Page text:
Version 30 Oct 2019
The Aarhus’ Mythology Conference Bergen 31/10-1/11/2019
Theme: Methodology in Mythology
Margaret Clunies Ross: Prolonged Echoes Twenty-five Years Later
My talk today will be an attempt to evaluate my own contribution to our understanding of Old Norse mythology and its context in the culture of early Nordic society. Its focus will be on the first volume of Prolonged Echoes: Old Norse myths in medieval Northern society. Vol. I: The myths (1994). Inevitably, when reviewing one’s own work, my approach will begin at the personal level. I will discuss first what intellectual background brought me to adopt the methodology I used in Prolonged Echoes, and then say why I thought, and still think, that this particular methodology was effective. I will then go on to consider the limitations of my approach and how it relates to the research interests of scholars working in the field of Old Norse mythology at the present time.
John Lindow: (The Concept of Old Norse) Mythology. A Critical Discussion (of Early Scholarship)
This presentation surveys and analyzes the concepts of mythology used in early modern scholarship, from Resen and Mallet through Grimm to Simrock and Holtzmann. All these scholars saw the object of study as ‘mythology’ (usually Old Norse, sometimes ‘German’), but they used the term in a variety of ways: body of (poetic?) texts, religion, a system, (expert?) analysis. a scholarly discourse. These concepts remain good to think with.
Simon Nygaard: Typological Comparisons or Why it Is Important to Know Many Religions: Sacral rulers in pre-Christian Nordic religion revisited
As has been highlighted by Jens Peter Schjødt, comparison is indispensable to the process of (re)constructing pre-Christian Nordic religion. We may distinguish between two types of comparison in this work, ‘genetic’ and ‘typological’. Genetic comparison features religions that are connected linguistically, economically, or historically. Typological comparison feature religions that are not seemingly connected in any way – except for belonging to a similar type of religion or society.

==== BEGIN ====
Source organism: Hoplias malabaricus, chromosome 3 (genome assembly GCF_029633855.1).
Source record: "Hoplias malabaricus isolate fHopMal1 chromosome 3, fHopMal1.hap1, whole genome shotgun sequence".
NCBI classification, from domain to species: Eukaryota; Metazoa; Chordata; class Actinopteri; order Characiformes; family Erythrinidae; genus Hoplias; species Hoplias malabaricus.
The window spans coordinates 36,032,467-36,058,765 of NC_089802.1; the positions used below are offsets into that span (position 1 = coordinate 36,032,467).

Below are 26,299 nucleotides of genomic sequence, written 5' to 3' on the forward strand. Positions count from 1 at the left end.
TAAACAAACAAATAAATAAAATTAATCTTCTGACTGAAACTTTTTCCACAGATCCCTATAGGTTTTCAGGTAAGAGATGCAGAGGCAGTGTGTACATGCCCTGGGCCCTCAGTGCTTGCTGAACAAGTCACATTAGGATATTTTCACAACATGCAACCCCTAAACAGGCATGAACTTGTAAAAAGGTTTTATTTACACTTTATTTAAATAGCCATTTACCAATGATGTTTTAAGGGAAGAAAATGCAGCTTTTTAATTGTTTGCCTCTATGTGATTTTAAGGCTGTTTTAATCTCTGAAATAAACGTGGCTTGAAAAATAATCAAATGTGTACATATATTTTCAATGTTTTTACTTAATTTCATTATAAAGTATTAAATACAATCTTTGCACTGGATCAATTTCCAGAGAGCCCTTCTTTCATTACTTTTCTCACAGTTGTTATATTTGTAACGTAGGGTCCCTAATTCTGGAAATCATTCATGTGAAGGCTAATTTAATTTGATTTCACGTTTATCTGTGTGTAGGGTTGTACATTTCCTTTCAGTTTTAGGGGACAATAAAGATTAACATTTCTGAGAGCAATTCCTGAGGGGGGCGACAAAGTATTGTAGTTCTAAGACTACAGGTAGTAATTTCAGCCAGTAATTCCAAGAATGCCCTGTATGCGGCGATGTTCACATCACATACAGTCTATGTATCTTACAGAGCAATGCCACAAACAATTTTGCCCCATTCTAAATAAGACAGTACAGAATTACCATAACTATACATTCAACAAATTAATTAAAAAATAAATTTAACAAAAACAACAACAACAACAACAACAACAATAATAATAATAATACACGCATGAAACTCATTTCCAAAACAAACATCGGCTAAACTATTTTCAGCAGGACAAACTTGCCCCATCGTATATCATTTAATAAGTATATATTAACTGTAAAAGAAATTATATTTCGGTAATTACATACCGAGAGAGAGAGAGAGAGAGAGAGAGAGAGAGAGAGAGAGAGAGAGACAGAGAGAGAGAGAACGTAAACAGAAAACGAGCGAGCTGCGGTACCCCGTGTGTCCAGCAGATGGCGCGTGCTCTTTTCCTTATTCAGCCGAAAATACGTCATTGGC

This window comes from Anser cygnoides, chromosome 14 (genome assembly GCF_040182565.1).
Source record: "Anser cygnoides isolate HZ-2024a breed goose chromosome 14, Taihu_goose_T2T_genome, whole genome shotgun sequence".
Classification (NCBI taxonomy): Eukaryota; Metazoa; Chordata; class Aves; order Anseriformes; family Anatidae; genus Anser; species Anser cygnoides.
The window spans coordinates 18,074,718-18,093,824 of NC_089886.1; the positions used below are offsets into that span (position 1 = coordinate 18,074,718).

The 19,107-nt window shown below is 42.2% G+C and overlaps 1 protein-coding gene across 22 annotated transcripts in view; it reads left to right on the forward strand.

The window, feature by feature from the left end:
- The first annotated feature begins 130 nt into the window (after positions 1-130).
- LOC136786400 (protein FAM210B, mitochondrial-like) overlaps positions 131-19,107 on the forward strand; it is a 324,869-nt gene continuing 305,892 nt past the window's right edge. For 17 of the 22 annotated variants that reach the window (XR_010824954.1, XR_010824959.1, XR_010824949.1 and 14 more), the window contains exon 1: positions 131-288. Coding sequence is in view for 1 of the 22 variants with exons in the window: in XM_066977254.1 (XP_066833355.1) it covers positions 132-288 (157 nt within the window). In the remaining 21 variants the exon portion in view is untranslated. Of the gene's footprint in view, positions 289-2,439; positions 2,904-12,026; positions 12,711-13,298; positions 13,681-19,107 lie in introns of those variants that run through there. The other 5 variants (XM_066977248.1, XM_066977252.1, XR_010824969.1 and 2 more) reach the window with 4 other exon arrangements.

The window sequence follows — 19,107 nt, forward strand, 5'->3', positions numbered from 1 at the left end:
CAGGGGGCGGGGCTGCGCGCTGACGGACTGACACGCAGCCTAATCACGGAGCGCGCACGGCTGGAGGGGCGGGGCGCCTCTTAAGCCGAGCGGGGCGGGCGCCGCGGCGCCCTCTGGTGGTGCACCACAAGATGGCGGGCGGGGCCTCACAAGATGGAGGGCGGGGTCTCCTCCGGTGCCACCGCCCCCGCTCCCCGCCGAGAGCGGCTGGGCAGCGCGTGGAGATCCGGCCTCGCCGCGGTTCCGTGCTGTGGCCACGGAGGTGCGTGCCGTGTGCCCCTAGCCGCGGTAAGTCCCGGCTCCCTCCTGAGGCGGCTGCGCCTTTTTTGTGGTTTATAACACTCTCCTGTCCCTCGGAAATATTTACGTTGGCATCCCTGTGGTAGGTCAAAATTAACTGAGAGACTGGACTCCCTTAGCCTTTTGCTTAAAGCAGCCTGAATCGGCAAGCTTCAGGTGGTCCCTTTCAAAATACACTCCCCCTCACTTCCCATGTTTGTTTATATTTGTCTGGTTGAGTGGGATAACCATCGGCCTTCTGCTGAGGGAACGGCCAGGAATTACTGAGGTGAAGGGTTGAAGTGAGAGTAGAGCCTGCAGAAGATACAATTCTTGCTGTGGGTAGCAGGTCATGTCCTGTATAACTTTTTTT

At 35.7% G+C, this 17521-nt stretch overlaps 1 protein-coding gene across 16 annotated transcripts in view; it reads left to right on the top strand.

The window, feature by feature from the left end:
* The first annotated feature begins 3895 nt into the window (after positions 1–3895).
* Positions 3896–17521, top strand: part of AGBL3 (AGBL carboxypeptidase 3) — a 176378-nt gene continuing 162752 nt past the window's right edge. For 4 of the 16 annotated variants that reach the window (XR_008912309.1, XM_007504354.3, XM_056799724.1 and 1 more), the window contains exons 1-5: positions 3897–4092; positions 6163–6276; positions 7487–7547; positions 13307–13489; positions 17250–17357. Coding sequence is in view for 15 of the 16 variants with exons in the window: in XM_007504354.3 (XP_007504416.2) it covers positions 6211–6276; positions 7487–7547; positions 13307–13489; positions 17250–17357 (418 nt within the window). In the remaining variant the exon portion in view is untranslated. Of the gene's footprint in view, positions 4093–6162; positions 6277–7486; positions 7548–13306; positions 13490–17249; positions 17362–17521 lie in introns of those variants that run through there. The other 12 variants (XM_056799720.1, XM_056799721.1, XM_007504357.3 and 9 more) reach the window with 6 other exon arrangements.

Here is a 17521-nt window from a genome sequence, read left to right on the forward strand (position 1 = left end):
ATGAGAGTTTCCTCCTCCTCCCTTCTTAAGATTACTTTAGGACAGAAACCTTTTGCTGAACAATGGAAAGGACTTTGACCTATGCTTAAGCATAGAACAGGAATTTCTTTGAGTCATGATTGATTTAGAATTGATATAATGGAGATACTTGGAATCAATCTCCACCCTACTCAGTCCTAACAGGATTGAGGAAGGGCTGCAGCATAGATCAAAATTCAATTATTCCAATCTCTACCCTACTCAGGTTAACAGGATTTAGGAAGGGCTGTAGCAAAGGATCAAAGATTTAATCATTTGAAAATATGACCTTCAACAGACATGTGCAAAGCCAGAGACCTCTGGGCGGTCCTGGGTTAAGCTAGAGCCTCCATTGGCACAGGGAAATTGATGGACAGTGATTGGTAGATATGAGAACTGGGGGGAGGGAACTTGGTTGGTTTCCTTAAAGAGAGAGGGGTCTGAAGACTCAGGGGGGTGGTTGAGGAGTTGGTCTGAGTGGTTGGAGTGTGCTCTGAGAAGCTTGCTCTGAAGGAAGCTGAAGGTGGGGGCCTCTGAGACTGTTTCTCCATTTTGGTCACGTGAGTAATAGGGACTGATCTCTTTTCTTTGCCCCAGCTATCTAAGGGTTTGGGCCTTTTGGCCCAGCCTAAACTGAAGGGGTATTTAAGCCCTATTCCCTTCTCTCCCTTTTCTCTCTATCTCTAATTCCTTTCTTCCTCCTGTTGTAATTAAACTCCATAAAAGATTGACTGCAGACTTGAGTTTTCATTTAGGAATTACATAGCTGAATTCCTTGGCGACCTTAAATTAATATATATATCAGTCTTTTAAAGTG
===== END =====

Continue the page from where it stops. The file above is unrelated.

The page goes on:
This paper builds on an article in Temenos from 2016 (‘Sacral rulers in pre-Christian Scandinavia: The possibilities of typological comparisons within the paradigm of cultural evolution’) which offered a new perspective on the century-old discussion of sacral rulers in the history of religions generally, and pre-Christian Nordic religion specifically, namely the application of a cultural evolutionary theoretical framework based on the work of Robert N. Bellah. Through doing this, it was possible to argue for the relevance of a comparison with pre-Christian Hawaiian religion. Recently, research in this vein has been conducted in comparative archaeology by, for instance, Neil Price and John Ljungkvist, as well as Mads Ravn.
This paper presents a comparison between the figure of the sacral ruler in pre-Christian Nordic and pre-Christian Hawaiian religion through an analysis of 1) the position of the ruler in society, cult, and ideology; 2) the societal structure in which these religions are found; 3) the idea of a ruler sacrifice; 4) incestuous relationships and their ideological implications; and, finally, 5) the idea of a double rulership. Following this comparison, the perspectives in and the usefulness of cultural evolutionary theories in the history of religions are briefly evaluated.
Luke John Murphy & Giulia Mancini: Comparative Approaches to Old Norse Religion: Nordic Myth and Praxis in the Light of European «Ethnic» Religions
Since the fathers of the discipline, comparativism has held a special place in the Study of Religion. In modern times, scholars favor a new approach to comparativism, attempting to thread a line between “human universals” and individual cultural aspects. This paper seeks to contribute to the discussion by reflecting on the use of comparativism to study so-called “contiguous” religious cultures. To do so, we will consider on the pros and cons of a comparative approach to the study of Indo-European religions, drawing on three case studies to illustrate our points: the first examines mythology and belief, making an attempt reconstruct Skaði’s late Pagan role using the Classical goddesses Artemis and Diana as guides for the analysis. The second employs a paradigm of domestic, familial, and household religions practiced in the Antique Near East and Mediterranean to analyze textual and archaeological evidence for household cult in the Nordic Late Iron Age. The third considers the limits of our etic terminology when it comes to cross-cultural studies of early-Medieval sacrifice. By comparing the results – and shortcomings – of these studies, we hope to be able to draw some general considerations on the methodological pros and cons of comparativism within an Indo-European context.
Joonas Ahola: Original, indigenous or vernacular? Approaches to non-Christian elements of mythology and religion in Finland